Hallways is the official podcast of the Folk Americana Roots Hall of Fame, located at The Boch Center in Boston, MA.
A production of Above The Basement - Boston Music and Conversation, hosts Chuck Clough and Ronnie Hirschberg will to bring you artists from all over the world through conversation and live performance. We will lead you down each musical hallway to experience The Hall and the music it celebrates wherever you are.
This is your Hall of Fame, and the doors of The Hall are always open.
Ronnie ran into a few of the fine folks of the wonderful band The Mammals at this years' Folk Alliance International – back in the days when we were able to sit across from one another and talk about music.
Those days will return once again soon enough, but in the meantime, Lets listen to Ronnie talk to founding members Ruth Ungar and Mike Merenda.
Their website says they are a warm-blooded party band with a conscience, equally inspired by their folk predecessors and Americana peers, which fits right on with our mission at the Folk Americana Roots Hall of Fame.
Milk Carton Kids
When you meet Joey Ryan and Kenneth Pattengale, it’s clear that the energy in the room just dialed up a notch -And this is not just about the Americana award-winning and Grammy-nominated duo’s unique yet classic sound, it’s their collective personality. Joey and Kenneth are the Milk Carton Kids out of California.
Over 25 years, Keb’ Mo’ has collected 5 GRAMMY Awards for his Blues-meets-Americana Signature sound. If you haven’t had the pleasure to hear his work in action, just picture a musical cross between the legendary blues of Robert Johnson and infectious groove of Jack Johnson
Keb’ Mo’ will connect with you at his show, or even on film. He’s collaborated with some of the most talented and respected artists and directors of our time. And when President Obama invites you to perform at “A celebration of American creativity” at the White House along with the likes of Buddy Guy, James Taylor, Usher, Carol Burnett and Esperanza Spalding... you’re in pretty good company.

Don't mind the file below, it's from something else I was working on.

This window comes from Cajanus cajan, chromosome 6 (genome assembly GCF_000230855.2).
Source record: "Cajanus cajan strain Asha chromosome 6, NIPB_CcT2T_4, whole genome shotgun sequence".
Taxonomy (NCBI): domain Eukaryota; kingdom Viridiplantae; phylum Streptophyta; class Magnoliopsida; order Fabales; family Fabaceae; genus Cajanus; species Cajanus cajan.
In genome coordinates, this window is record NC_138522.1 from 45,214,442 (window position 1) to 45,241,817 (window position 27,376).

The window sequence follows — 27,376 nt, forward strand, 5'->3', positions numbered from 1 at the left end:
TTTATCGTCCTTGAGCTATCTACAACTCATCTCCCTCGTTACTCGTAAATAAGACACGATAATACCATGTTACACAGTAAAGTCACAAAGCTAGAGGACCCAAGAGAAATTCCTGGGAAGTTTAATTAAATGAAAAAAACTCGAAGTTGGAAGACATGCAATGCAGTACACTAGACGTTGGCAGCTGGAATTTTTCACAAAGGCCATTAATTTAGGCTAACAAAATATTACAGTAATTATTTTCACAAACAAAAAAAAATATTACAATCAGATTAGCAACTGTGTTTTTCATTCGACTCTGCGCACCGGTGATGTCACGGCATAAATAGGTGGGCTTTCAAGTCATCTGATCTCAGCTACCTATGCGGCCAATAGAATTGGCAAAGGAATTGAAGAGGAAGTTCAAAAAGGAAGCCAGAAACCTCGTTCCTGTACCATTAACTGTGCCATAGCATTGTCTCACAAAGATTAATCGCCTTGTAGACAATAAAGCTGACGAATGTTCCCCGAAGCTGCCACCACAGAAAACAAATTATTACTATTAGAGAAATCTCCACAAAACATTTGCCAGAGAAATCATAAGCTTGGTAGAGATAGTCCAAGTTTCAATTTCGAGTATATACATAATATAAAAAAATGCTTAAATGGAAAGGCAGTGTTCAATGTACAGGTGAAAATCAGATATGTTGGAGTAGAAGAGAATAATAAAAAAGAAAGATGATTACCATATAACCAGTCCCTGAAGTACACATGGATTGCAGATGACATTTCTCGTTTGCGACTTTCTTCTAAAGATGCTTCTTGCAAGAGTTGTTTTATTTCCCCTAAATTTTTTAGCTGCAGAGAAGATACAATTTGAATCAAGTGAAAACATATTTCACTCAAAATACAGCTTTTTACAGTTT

We sat with Mr. Moore at Berklee School of Music and talked about putting musicians into musical buckets, collaborative writing and how women need to be in charge.
Ani DiFranco’s music, songwriting and performances are only part of the story of her success as an artist that rings true in the Folk Americana Roots extended family. It’s also the connection to those who have grown up with her and the ongoing conversation she has with her audience. This is the essence of the Folk artist, that engagement with the people, whether in person, or straight from the vinyl or the streaming platform.
We spoke with the great Tom Rush in New Orleans at the Folk Alliance International conference. Have a listen to our chat, where we talk about Maine, small venues, the interaction Tom has with an audience, the great Club '47 (now Club Passim), his Harvard days and Folk as a community.
Aengus Finnan has led the Folk Alliance International since 2014. He happens to be the first non-American Director – A Dublin-born, Canadian-raised artist and humanitarian. Aengus knows first hand the touring life of a folk musician, and has recorded three of his own albums, including award winning songs. He has produced highly successful music festivals, and as an administrator of the arts, he has seen the importance of musical culture and community. As a musical anthropologist of sorts, Aengus teaches us all about the music of “Americana before America” and that we cannot lose sight of our roots of Folk.
Wow... awkward. That last episode with the milk carton kids was so awkward. The contention and personal issues coming out... the ordinal arguing... so awkward to listen to